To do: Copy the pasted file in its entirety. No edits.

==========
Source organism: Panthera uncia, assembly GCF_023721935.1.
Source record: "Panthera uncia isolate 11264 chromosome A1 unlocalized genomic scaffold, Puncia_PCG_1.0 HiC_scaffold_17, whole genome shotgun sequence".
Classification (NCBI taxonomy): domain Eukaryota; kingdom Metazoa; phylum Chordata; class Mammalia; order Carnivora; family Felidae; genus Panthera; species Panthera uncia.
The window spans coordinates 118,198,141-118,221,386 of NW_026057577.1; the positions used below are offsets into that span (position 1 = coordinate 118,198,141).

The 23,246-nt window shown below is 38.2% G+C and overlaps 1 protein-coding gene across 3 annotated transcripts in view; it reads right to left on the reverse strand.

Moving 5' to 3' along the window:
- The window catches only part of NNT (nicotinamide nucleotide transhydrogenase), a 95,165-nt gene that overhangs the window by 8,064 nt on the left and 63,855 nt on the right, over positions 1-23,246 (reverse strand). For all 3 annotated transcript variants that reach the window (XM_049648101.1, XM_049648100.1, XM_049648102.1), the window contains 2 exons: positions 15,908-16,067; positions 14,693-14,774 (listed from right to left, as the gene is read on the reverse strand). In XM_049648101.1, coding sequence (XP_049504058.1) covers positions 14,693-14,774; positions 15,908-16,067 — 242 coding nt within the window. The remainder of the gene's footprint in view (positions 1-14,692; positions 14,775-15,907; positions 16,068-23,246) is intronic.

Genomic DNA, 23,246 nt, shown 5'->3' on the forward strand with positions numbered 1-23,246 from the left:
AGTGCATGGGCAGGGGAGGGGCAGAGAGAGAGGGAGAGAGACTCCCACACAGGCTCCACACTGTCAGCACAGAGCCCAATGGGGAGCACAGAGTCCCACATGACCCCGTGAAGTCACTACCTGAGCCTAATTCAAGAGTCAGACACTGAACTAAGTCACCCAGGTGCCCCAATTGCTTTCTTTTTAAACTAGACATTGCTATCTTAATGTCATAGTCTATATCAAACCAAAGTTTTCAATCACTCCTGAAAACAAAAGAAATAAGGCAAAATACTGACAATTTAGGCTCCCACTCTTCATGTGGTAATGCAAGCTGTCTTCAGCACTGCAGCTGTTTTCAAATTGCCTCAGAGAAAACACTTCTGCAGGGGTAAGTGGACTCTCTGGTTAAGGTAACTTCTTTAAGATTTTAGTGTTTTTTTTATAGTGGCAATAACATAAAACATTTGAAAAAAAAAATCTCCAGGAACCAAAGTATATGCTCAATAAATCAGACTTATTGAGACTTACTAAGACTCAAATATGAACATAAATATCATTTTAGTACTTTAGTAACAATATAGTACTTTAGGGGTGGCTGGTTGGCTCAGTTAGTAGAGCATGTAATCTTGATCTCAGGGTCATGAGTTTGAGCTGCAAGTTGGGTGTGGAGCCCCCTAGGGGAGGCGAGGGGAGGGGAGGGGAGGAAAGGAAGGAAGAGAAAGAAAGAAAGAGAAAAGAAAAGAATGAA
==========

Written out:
Source organism: Panthera uncia, assembly GCF_023721935.1.
Source record: "Panthera uncia isolate 11264 chromosome A1 unlocalized genomic scaffold, Puncia_PCG_1.0 HiC_scaffold_17, whole genome shotgun sequence".
Classification (NCBI taxonomy): domain Eukaryota; kingdom Metazoa; phylum Chordata; class Mammalia; order Carnivora; family Felidae; genus Panthera; species Panthera uncia.
The window spans coordinates 118,198,141-118,221,386 of NW_026057577.1; the positions used below are offsets into that span (position 1 = coordinate 118,198,141).

The 23,246-nt window shown below is 38.2% G+C and overlaps 1 protein-coding gene across 3 annotated transcripts in view; it reads right to left on the reverse strand.

Moving 5' to 3' along the window:
- The window catches only part of NNT (nicotinamide nucleotide transhydrogenase), a 95,165-nt gene that overhangs the window by 8,064 nt on the left and 63,855 nt on the right, over positions 1-23,246 (reverse strand). For all 3 annotated transcript variants that reach the window (XM_049648101.1, XM_049648100.1, XM_049648102.1), the window contains 2 exons: positions 15,908-16,067; positions 14,693-14,774 (listed from right to left, as the gene is read on the reverse strand). In XM_049648101.1, coding sequence (XP_049504058.1) covers positions 14,693-14,774; positions 15,908-16,067 — 242 coding nt within the window. The remainder of the gene's footprint in view (positions 1-14,692; positions 14,775-15,907; positions 16,068-23,246) is intronic.

Genomic DNA, 23,246 nt, shown 5'->3' on the forward strand with positions numbered 1-23,246 from the left:
AGTGCATGGGCAGGGGAGGGGCAGAGAGAGAGGGAGAGAGACTCCCACACAGGCTCCACACTGTCAGCACAGAGCCCAATGGGGAGCACAGAGTCCCACATGACCCCGTGAAGTCACTACCTGAGCCTAATTCAAGAGTCAGACACTGAACTAAGTCACCCAGGTGCCCCAATTGCTTTCTTTTTAAACTAGACATTGCTATCTTAATGTCATAGTCTATATCAAACCAAAGTTTTCAATCACTCCTGAAAACAAAAGAAATAAGGCAAAATACTGACAATTTAGGCTCCCACTCTTCATGTGGTAATGCAAGCTGTCTTCAGCACTGCAGCTGTTTTCAAATTGCCTCAGAGAAAACACTTCTGCAGGGGTAAGTGGACTCTCTGGTTAAGGTAACTTCTTTAAGATTTTAGTGTTTTTTTTATAGTGGCAATAACATAAAACATTTGAAAAAAAAAATCTCCAGGAACCAAAGTATATGCTCAATAAATCAGACTTATTGAGACTTACTAAGACTCAAATATGAACATAAATATCATTTTAGTACTTTAGTAACAATATAGTACTTTAGGGGTGGCTGGTTGGCTCAGTTAGTAGAGCATGTAATCTTGATCTCAGGGTCATGAGTTTGAGCTGCAAGTTGGGTGTGGAGCCCCCTAGGGGAGGCGAGGGGAGGGGAGGGGAGGAAAGGAAGGAAGAGAAAGAAAGAAAGAGAAAAGAAAAGAATGAA